Results: The photographer was awarded the project, and about a month later, the client informed the photographer that they planned to use the images for a digital billboard in New York City’s Times Square, and wanted to know the cost to expand the licensing. After speaking with the client, we learned that they hoped to use just 10 of the portraits for an animated mosaic within a large digital billboard for four weeks. On the one hand, a billboard in Times Square is undoubtedly a prominent (and likely expensive) media buy, but on the other hand, the use would be limited to just a few weeks, and the ten photographs would be used to composite a single larger image. I ended up pricing this at $7,500, which is comparable to how I might typically assess the value of one image for one year of unlimited use for a large brand. Given the client and the media buy (and the fact that it broke down to $750/image when viewed that way), I felt that this was appropriate.

The client approved the $7,500 for the licensing, and it was just a few months later when they reached out again for yet another shoot. The specs were the same as the original assignment (they were planning another conference), except they hoped to just wrap up both the web collateral use and digital billboard use for a single fee. Adding the two previous creative/licensing fees together gave us a figure of $23,500. Given the quick approval of the previous fees, we believed that we could push a little higher, so we rounded up just a bit to an even $25,000 plus expenses. The client approved this fee as well.

If you have any questions, or if you need help estimating or producing a project, please give us a call at 610.260.0200 or reach out. We’re available to help with any and all pricing and negotiating needs—from small stock sales to large ad campaigns.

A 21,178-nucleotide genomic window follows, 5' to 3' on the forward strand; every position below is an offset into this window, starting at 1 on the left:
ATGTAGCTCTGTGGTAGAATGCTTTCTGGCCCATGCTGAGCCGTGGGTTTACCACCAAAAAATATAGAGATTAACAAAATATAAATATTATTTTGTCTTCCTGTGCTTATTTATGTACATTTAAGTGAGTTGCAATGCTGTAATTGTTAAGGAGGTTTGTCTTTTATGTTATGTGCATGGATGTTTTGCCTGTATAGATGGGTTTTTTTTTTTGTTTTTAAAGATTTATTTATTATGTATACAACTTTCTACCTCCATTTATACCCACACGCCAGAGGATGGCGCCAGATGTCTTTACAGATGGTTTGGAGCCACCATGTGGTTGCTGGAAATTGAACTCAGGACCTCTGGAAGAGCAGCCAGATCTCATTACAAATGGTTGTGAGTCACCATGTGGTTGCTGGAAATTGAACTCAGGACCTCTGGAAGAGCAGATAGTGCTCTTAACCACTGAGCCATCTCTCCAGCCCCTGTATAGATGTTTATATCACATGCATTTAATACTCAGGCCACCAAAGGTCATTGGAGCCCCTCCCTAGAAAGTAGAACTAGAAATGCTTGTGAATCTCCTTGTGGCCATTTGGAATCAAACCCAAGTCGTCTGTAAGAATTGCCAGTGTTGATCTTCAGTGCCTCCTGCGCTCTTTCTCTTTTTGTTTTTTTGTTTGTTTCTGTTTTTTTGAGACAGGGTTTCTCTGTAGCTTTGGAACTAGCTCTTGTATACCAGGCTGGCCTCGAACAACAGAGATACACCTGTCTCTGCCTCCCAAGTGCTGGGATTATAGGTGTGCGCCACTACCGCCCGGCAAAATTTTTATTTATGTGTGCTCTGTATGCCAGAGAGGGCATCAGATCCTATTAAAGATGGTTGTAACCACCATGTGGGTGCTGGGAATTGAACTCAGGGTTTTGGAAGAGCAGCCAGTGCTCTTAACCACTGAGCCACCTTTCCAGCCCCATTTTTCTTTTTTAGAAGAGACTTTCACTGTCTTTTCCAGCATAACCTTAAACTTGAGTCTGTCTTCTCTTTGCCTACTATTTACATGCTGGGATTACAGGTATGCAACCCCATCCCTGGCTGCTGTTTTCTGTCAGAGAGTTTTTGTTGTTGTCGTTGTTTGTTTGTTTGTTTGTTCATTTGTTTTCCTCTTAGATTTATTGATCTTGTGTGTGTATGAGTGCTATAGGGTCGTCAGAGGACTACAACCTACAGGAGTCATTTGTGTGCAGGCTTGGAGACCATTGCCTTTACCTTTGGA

Wonderful Machine

There Are 4 Comments On This Article.

  1. “Based on my conversations with the client, I knew $20,000 would likely eat up their entire budget.” This is a very important point Craig, and it would very informative to learn how you were able to get a sense what the client was willing to pay.
    Thanks,
    Tom

    • Hey Tom,

      I always ask what a client’s budget might be, but I make sure to ask all of my other questions first to ensure that they know the photographer is first and foremost interested in the creative and logistics to help execute their vision. When I do ask about the budget, I find ways to ask the same question in a variety of ways. So, if you ask what their budget is, and they tell you that they don’t have one, try asking what they may have paid previously for similar shoots, or ask if they’ve already received any other bids, and if they have a budget range in mind based on those other proposals. Those approaches might just reveal the magic number.

      Hope that helps!

      Craig